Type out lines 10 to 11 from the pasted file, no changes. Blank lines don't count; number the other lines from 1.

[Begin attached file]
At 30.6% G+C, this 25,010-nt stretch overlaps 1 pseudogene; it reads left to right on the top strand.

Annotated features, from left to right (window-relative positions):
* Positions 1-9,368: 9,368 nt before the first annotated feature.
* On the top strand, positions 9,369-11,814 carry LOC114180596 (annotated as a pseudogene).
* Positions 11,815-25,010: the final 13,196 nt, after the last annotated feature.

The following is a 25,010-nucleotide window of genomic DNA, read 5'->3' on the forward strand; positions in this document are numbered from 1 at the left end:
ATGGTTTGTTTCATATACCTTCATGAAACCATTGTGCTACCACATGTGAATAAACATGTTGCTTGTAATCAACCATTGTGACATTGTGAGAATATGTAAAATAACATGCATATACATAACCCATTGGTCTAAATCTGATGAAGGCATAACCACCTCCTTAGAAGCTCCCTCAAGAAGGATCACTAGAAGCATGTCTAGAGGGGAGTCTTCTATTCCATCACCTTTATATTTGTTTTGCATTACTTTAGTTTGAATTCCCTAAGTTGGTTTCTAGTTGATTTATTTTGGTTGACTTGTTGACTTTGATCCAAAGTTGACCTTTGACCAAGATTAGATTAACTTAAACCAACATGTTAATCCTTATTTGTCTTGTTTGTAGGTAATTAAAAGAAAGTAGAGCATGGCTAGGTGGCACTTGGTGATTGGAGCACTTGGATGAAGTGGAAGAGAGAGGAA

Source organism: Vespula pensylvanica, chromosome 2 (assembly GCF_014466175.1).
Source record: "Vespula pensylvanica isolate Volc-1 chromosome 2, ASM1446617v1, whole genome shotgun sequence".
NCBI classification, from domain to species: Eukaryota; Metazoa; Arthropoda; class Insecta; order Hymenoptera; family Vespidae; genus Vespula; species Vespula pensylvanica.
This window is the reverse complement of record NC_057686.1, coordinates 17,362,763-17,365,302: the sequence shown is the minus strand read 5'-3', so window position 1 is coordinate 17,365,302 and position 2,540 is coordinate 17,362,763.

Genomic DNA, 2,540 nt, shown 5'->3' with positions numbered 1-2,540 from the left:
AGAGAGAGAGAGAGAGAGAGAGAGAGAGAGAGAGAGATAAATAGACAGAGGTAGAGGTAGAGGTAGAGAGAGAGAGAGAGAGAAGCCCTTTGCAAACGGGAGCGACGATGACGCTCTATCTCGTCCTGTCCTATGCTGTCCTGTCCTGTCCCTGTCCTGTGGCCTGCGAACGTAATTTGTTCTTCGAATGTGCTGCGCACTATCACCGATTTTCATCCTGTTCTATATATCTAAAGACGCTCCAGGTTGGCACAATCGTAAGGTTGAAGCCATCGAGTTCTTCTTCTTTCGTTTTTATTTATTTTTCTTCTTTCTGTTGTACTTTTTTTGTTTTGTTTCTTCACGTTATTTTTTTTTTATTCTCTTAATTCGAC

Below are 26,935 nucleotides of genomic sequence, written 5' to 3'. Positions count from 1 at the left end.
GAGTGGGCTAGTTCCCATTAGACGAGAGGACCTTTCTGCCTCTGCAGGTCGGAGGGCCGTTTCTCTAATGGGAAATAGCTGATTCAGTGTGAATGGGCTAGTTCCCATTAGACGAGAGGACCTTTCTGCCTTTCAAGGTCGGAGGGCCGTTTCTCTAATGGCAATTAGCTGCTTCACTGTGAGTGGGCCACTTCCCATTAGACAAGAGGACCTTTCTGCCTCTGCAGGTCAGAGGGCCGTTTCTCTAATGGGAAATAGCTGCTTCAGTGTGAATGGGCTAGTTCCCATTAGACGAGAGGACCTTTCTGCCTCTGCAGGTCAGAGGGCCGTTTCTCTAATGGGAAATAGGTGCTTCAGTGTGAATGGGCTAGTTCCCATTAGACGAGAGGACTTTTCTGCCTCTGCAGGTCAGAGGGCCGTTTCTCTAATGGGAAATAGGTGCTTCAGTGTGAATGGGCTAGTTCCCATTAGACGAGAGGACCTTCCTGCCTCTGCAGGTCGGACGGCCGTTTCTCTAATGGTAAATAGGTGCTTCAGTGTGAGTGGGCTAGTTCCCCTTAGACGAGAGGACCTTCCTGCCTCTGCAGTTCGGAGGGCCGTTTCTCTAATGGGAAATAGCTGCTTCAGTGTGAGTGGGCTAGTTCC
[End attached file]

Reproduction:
NCBI classification, from domain to species: Eukaryota; Metazoa; Arthropoda; class Insecta; order Hymenoptera; family Vespidae; genus Vespula; species Vespula pensylvanica.
This window is the reverse complement of record NC_057686.1, coordinates 17,362,763-17,365,302: the sequence shown is the minus strand read 5'-3', so window position 1 is coordinate 17,365,302 and position 2,540 is coordinate 17,362,763.